Student overpopulation exposes lacking infrastructure

The University of New Haven has experienced rapid growth in recent years. Under former university President and Chancellor Steven Kaplan, the school saw a 65% increase in student population since 2004, a major change for a smaller university. Every year, it seems as if there is a new “record setting” class size, and dorms become increasingly packed with new students.

This year, the university is welcoming 1,250 new first-year students, most of whom are living on campus, and 200 transfers. This is in addition to the class of 2023 having 1,300 students, class of 2024 with 1,400 and 1,350 in the class of 2025.

While this level of growth is great for the university and all its students, there are some foundational aspects that are lacking.

For example, the parking issue is problematic and well documented. This is in large part an outcome of student overpopulation creating an influx of cars and the need for more expansion.

Students living on campus are forced to park their cars in lots off Main Campus, primarily on North Campus, creating a slight inconvenience in the ease of access. This is also compounded when, in the fall, students are required to move their cars on some weekends because of football games. Though the parking program pauses on the weekends, it can sometimes make it difficult for commuters to then find parking as well.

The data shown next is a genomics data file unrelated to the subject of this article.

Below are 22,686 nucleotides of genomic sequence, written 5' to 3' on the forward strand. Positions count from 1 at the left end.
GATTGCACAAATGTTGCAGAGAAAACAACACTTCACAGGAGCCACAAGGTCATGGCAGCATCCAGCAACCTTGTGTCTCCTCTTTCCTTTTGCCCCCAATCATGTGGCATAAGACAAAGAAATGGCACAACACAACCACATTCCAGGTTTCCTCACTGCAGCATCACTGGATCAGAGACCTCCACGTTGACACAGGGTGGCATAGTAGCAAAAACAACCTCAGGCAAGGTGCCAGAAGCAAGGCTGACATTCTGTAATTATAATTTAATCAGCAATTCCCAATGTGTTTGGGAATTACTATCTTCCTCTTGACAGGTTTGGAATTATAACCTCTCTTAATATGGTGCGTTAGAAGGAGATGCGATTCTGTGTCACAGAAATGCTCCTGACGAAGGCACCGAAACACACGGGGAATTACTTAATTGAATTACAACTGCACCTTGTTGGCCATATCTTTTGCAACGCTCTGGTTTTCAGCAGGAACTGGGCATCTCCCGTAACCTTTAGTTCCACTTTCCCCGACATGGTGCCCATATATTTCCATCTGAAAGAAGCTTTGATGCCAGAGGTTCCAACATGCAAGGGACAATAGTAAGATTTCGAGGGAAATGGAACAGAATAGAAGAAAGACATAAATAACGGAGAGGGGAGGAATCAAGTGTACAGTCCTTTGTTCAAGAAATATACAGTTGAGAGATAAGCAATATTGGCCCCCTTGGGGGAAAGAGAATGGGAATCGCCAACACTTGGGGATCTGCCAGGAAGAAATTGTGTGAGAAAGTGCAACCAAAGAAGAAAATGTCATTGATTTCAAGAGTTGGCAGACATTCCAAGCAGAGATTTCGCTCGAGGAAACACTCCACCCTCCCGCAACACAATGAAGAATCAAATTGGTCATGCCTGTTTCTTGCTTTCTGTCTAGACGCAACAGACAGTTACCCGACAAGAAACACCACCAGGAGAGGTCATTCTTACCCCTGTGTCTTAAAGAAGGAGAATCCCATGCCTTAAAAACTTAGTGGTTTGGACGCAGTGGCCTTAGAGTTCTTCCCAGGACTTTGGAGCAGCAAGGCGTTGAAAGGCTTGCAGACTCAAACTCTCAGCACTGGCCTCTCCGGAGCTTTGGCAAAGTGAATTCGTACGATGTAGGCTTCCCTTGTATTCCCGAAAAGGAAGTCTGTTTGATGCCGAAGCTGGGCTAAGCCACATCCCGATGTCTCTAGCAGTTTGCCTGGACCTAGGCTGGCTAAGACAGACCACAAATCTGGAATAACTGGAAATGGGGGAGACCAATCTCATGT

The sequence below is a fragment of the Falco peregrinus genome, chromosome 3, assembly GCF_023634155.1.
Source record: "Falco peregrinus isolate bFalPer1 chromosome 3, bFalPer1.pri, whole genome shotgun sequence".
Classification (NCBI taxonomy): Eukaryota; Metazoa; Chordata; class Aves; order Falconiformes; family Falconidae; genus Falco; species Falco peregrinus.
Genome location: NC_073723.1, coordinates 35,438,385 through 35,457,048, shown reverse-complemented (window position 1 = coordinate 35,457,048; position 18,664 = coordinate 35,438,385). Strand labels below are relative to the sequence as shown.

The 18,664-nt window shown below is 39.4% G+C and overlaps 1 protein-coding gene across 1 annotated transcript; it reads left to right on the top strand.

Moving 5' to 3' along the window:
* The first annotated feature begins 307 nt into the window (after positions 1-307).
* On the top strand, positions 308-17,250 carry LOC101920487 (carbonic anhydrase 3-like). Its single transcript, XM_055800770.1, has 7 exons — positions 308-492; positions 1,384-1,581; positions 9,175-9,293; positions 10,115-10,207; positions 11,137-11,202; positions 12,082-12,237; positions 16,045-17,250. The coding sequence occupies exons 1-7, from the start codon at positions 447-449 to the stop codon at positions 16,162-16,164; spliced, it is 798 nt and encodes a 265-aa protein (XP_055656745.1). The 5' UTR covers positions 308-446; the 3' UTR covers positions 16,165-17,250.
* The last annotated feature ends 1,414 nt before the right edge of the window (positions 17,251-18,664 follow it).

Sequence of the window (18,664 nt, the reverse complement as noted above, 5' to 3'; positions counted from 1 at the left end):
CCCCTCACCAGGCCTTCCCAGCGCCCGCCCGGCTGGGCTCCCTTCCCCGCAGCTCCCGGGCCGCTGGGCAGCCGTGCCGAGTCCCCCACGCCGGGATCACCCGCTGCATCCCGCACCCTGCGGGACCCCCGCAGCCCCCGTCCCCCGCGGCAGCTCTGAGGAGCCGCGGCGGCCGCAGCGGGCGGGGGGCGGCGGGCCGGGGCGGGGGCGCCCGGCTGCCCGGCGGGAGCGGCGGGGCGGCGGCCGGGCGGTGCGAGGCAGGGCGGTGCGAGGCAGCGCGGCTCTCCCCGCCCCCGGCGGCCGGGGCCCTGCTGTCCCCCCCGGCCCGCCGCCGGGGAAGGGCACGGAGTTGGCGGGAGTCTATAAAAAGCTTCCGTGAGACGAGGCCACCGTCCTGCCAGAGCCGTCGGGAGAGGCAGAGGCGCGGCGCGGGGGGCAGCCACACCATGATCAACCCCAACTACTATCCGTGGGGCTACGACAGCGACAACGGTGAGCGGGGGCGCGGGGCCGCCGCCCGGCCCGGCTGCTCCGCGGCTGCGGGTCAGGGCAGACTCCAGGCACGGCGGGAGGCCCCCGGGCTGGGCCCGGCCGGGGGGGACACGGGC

Considering the concerns surrounding campus safety in the current and recent semesters, the university is left to consider the risks of requiring students to park in distant locations, and walk independently to their cars.

Commuters have it rough as well. With there being a finite amount of housing on campus (2,800 students according to the 2022 New Haven fact sheet) and a seemingly constant growing student body population, many students opt to move off campus. 48% of the undergraduate community lives off campus, and class schedules create bottlenecks of on-campus traffic throughout the day.

Many members of the classes of 2022 and 2023 remember being placed into forced triples, something that is much rarer in the post-COVID university community. With there only being so many rooms available, will the school choose to return to a forced-triple rooming situation in the coming years?

The university continues to push the limits of their acceptance and add more students. After recent years, the acceptance rate has seen a bump to 94% as of Fall 2021. While much of this is due to New Haven not receiving as many applications as more well-known universities, it does call into question its “selectiveness.” This could potentially impact the perception of its education quality, even when programs are well-versed and effective for students. Additionally, if they keep going in this direction, their lack of on campus housing will become an issue.

The university has made it clear that they want to grow, but there are some obstacles that stand in the way of that. First, because of the university’s location there is only so much room for further expansion. Campus is surrounded by neighborhoods, and any expansion would need to begin there.

University-sponsored off-campus housing has also become more popular in recent years, with the introduction of the Savin and Parkview housing options. They would likely need to add more of these to account for any student increases.

We are all for growing this university and increasing the resources it may have available. There is a clear desire from the administration to do this, and it is something that could certainly continue to progress. However, in doing so, there are certain things that need to be taken into consideration to handle the growth.